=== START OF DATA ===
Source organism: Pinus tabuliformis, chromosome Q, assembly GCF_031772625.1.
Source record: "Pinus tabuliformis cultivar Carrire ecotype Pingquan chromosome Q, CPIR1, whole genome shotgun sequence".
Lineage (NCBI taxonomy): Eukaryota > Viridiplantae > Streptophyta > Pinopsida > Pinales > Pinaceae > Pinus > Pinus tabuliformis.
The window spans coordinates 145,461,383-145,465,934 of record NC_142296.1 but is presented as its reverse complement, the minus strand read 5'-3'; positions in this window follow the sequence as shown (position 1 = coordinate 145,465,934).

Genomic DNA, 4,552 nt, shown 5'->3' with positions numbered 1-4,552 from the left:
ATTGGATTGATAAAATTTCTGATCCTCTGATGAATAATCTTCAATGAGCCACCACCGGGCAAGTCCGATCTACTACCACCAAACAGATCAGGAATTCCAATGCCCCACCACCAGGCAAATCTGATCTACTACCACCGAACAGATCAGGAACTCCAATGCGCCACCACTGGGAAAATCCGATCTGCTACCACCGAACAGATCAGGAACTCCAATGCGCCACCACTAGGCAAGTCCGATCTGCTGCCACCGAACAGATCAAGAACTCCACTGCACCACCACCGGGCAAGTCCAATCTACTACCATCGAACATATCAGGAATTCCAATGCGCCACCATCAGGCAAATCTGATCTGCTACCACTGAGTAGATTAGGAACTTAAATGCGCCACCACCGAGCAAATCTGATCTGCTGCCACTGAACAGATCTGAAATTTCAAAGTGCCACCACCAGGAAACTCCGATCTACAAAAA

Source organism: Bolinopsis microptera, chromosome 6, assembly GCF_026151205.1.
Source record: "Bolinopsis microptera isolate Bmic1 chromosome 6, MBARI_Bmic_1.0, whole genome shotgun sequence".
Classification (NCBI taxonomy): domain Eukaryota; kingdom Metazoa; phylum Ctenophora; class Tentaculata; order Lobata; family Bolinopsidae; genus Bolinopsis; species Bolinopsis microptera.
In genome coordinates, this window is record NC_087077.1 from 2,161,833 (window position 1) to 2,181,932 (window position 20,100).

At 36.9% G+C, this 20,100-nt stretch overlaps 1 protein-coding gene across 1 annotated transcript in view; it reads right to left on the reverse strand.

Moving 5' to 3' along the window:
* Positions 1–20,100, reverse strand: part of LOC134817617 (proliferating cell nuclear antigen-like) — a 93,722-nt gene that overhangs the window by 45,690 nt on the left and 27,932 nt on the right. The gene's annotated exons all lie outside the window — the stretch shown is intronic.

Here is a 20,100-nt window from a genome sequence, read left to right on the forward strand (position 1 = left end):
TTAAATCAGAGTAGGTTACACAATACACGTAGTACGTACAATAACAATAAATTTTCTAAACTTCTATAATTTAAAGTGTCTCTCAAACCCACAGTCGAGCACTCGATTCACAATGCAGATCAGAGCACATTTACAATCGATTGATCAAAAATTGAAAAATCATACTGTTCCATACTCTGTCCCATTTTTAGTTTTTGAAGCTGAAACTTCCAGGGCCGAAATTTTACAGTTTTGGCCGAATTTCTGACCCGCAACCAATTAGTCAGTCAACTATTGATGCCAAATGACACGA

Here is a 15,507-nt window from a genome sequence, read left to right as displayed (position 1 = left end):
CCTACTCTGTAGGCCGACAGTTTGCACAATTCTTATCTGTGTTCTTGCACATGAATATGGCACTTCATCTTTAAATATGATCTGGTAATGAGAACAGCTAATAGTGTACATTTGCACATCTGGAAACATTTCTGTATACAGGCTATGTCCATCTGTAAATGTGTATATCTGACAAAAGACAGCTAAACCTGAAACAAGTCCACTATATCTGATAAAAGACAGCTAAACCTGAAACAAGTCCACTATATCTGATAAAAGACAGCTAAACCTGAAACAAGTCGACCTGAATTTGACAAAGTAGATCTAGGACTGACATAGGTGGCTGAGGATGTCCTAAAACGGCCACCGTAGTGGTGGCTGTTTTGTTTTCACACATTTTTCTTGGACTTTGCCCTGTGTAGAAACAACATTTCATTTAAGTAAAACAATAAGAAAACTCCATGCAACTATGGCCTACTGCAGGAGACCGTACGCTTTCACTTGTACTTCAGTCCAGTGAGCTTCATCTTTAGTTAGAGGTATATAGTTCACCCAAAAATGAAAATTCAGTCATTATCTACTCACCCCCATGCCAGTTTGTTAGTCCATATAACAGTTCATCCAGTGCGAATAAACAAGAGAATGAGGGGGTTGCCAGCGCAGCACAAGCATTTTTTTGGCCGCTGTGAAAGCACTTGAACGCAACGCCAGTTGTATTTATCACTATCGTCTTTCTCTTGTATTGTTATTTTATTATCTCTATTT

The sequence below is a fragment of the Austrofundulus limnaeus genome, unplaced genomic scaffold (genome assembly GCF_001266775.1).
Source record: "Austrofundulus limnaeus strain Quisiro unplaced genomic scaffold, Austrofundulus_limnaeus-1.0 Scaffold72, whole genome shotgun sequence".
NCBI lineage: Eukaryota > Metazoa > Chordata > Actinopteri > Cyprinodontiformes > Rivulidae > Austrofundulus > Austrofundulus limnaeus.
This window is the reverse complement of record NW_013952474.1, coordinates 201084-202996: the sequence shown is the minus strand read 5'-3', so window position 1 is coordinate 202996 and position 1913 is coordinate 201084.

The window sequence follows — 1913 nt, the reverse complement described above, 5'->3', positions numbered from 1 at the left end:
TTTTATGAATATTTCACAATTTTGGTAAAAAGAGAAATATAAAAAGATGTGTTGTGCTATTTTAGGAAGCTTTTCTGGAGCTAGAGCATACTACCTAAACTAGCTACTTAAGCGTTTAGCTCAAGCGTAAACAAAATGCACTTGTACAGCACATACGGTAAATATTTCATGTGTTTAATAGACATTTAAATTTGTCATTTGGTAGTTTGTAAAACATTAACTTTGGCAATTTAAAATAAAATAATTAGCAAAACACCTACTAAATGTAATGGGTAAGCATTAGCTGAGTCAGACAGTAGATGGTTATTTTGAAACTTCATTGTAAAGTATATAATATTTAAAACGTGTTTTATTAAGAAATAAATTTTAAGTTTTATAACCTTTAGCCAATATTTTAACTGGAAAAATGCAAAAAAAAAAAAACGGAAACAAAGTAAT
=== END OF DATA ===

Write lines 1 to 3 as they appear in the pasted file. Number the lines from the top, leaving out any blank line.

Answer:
Source organism: Pinus tabuliformis, chromosome Q, assembly GCF_031772625.1.
Source record: "Pinus tabuliformis cultivar Carrire ecotype Pingquan chromosome Q, CPIR1, whole genome shotgun sequence".
Lineage (NCBI taxonomy): Eukaryota > Viridiplantae > Streptophyta > Pinopsida > Pinales > Pinaceae > Pinus > Pinus tabuliformis.